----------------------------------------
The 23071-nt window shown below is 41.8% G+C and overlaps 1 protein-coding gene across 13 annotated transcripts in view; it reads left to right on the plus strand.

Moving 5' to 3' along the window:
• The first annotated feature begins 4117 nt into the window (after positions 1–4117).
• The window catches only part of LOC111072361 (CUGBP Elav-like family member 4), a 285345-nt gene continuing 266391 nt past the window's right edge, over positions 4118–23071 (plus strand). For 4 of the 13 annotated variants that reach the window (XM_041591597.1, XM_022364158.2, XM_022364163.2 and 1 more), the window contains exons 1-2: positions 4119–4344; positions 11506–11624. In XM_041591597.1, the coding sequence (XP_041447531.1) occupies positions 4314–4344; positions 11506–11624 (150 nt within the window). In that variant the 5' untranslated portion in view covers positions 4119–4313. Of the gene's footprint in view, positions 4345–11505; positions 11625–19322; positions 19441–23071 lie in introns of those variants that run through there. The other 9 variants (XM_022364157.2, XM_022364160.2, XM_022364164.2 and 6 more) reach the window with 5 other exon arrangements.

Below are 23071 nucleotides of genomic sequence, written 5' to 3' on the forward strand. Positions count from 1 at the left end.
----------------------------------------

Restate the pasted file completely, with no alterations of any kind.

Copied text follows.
The 23071-nt window shown below is 41.8% G+C and overlaps 1 protein-coding gene across 13 annotated transcripts in view; it reads left to right on the plus strand.

Moving 5' to 3' along the window:
• The first annotated feature begins 4117 nt into the window (after positions 1–4117).
• The window catches only part of LOC111072361 (CUGBP Elav-like family member 4), a 285345-nt gene continuing 266391 nt past the window's right edge, over positions 4118–23071 (plus strand). For 4 of the 13 annotated variants that reach the window (XM_041591597.1, XM_022364158.2, XM_022364163.2 and 1 more), the window contains exons 1-2: positions 4119–4344; positions 11506–11624. In XM_041591597.1, the coding sequence (XP_041447531.1) occupies positions 4314–4344; positions 11506–11624 (150 nt within the window). In that variant the 5' untranslated portion in view covers positions 4119–4313. Of the gene's footprint in view, positions 4345–11505; positions 11625–19322; positions 19441–23071 lie in introns of those variants that run through there. The other 9 variants (XM_022364157.2, XM_022364160.2, XM_022364164.2 and 6 more) reach the window with 5 other exon arrangements.

Below are 23071 nucleotides of genomic sequence, written 5' to 3' on the forward strand. Positions count from 1 at the left end.